Wednesday, April 16, 2014

Blarney Blowout Surcharge?

Blarney Blowout confrontation near Pi Kappa Alpha frathouse

In Eastern Hampshire District Court on Monday one of the more egregious Blarney Blowout arrestees, Zach Bodine, age 23,  came before Judge Payne for a, hopefully, final disposition plea deal.

 Zach Bodine, age 23

The prosecution read the charges to the Judge as though the case were going to trial:  Mr Bodine was arrested at the "infamous Blarney Blowout" at the scene of the largest confrontation in and around Pike frathouse on the corner of North Pleasant and Fearing Street.

After police had given an order to disperse they came under fire from projectiles including cans and bottles, some of them launched from a 3rd floor balcony. 

Mr. Bodine, who was intoxicated at the time, was given a direct order to disperse which he responded to by challenging the officers and then getting into a physical wresting match.  He lost.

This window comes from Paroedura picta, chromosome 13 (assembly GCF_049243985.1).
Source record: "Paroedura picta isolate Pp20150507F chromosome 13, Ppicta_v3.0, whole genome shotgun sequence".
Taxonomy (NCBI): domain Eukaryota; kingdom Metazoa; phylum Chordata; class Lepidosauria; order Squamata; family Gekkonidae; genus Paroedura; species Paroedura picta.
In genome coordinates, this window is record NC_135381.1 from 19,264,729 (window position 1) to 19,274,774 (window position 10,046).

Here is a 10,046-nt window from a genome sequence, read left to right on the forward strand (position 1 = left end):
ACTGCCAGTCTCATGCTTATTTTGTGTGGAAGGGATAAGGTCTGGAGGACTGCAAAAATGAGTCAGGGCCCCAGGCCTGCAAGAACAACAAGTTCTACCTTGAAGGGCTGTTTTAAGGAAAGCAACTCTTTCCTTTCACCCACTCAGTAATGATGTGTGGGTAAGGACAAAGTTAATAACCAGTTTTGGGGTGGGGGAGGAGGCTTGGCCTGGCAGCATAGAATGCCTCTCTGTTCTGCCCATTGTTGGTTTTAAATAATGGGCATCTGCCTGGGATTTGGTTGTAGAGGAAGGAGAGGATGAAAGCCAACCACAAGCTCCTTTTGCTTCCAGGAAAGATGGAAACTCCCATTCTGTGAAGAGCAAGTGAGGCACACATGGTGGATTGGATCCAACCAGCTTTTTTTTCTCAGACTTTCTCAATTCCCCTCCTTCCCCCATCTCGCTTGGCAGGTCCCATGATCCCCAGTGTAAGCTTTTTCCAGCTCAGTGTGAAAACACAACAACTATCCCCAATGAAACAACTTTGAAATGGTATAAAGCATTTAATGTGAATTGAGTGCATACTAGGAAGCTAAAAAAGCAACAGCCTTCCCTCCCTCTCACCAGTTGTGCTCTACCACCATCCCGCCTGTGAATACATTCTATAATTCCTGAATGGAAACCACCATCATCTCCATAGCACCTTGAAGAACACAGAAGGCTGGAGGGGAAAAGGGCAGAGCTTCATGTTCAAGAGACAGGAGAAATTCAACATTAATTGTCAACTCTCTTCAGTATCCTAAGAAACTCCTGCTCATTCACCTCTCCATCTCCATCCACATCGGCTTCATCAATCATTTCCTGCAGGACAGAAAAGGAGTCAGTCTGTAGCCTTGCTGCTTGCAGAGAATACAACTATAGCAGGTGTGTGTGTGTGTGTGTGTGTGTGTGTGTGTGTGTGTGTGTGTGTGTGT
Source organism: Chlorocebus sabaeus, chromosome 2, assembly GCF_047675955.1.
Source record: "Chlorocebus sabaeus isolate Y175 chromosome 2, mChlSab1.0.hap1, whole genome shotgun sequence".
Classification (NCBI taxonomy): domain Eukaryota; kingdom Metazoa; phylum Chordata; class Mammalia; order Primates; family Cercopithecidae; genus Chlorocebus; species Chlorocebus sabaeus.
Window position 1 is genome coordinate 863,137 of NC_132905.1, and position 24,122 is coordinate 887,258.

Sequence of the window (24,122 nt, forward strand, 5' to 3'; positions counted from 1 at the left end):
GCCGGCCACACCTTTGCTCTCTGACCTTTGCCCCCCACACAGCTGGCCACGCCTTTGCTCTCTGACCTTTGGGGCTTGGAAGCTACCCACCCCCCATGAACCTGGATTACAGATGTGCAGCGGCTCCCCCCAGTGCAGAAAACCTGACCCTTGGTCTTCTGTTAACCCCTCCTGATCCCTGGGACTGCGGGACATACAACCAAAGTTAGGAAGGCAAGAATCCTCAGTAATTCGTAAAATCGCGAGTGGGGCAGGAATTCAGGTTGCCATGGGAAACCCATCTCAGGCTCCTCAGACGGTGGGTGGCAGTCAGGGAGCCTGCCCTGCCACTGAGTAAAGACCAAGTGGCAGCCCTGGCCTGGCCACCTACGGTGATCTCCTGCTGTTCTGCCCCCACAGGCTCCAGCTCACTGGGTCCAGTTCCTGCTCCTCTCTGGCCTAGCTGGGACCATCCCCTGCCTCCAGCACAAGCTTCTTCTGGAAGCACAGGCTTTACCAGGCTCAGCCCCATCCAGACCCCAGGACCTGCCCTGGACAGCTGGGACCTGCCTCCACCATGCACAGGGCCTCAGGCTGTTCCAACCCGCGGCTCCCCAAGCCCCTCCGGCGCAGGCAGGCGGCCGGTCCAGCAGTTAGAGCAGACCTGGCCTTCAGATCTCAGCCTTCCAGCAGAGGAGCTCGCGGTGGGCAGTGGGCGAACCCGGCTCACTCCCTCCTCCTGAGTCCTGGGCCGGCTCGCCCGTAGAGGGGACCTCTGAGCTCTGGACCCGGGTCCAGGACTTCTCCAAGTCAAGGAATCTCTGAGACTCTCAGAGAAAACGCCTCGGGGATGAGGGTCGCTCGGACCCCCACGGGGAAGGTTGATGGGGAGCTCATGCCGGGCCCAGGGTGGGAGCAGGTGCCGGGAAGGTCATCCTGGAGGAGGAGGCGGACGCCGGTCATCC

His court appointed attorney told Judge Payne the facts presented by the prosecution were indeed "egregious," but they represented an uncharacteristic, "once in a lifetime incident."

Mr. Bodine had been a UMass student majoring in Physics (with a 3.2 GPA) and worked as a PVTA driver, but dropped out last winter.

He would like to return to UMass and finish up his degree.

Judge Payne first asked the prosecution if the town and officers involved were aware of the settlement agreement?  The ADA responded, "Yes".

The Judge then handed down the sentence:  Six months probation with all charges continued without a finding, $50/month probation fee, 40 hours community service, no alcohol during probation period, and finally a $200 "restitution fee" paid to the town for police reimbursement.

Should Judge Payne institute that restitution fee on all 53 Blarney Blowout arrestees it would go a long way towards covering the $13,000 in overtime costs incurred by the APD that ignoble day.  




11 comments:

Adam Sweet said...

This is Amherst's form of punishment? Pay a $50 fine and do 40 hours of volunteering for attacking a police officer? Sheesh

Larry Kelley said...

Well it's $50 per month for six months so $300 total. And the 40 hours community service is valued at $400 and then there's the Blarney surcharge of $200 plus, the public defender fee to the State which is usually around $150.

But yeah, I probably would have charged him a tad more.

Anonymous said...